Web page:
Not only that, but he is directly taking feedback and implementing it based on this very discussion. We should see a host of flight model improvements in the next patch. The flight model is the heart of the game, and making flight meaningful is going to go a long way to get people flying AC more, better controller balance and many other things as a positive side effect.

    I think Ben is too much a CR fan, though, and it was why I liked Travis, and why I like Calex as they are not there because they are CR fans.

    Hopefully, though, the space sim gets infused through everyone’s work in the forums to make sure that we get a space sim first, fps second.

    And Star Marines delays really mean nothing to me personally, and the better they integrate it, the better off the entire game will be IMO in the long run.

  20. Neobarni says:

    First really bad sign was when crytek was about to go bankrupt. I can imagine that th support for that engine is far beyond a financially healthy ones. It is also the least documented. Yet they try to develop a game that is an mmo/fps/spacesim sandbox, that noone ever tried before in that engine. I would say at this point SC has a good chance not getting releassed.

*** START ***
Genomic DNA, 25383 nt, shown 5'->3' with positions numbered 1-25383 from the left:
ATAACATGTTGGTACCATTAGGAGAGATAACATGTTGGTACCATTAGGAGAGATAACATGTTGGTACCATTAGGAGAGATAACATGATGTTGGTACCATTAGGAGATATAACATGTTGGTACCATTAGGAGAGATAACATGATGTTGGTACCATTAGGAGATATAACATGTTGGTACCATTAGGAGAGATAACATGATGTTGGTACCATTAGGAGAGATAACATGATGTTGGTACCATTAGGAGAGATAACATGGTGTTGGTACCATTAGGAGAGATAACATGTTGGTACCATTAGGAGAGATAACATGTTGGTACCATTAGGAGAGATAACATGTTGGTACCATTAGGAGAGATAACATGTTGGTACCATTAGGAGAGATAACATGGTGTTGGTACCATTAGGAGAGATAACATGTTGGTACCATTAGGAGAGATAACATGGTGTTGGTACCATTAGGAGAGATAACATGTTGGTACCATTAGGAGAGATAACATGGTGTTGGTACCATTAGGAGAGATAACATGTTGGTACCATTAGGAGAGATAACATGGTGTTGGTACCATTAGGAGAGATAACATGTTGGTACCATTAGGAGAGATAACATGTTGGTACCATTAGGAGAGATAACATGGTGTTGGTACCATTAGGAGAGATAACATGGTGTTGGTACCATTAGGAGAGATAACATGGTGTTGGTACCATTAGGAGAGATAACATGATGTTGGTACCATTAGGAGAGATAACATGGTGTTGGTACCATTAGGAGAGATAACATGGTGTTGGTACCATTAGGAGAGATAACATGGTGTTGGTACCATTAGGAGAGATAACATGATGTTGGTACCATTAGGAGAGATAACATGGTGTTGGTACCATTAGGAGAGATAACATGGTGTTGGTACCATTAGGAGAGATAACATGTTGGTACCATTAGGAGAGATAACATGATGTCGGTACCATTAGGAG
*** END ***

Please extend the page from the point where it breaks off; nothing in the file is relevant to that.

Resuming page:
On the other hand, if they have enough time they might pull it off. But since the company has no other pruducts their funding is very fragile. If CIG was a publicly traded company, I would assume their shares would’ve dropped 90% by now.

    The best approach to SC right now is to forget it. Maybe one day it comes out and that will be a fun surprise. Not a big chance for that though. I would also strongly recommend to avoid any ship sale, and other fundraising methods. At this point it has to be considered lost money.

    Summary
    Cons:
    – missed deadlines
    – company has only 1 product
    – management has a bad reputation
    – no major milestones achived
    – top dogs leaving the company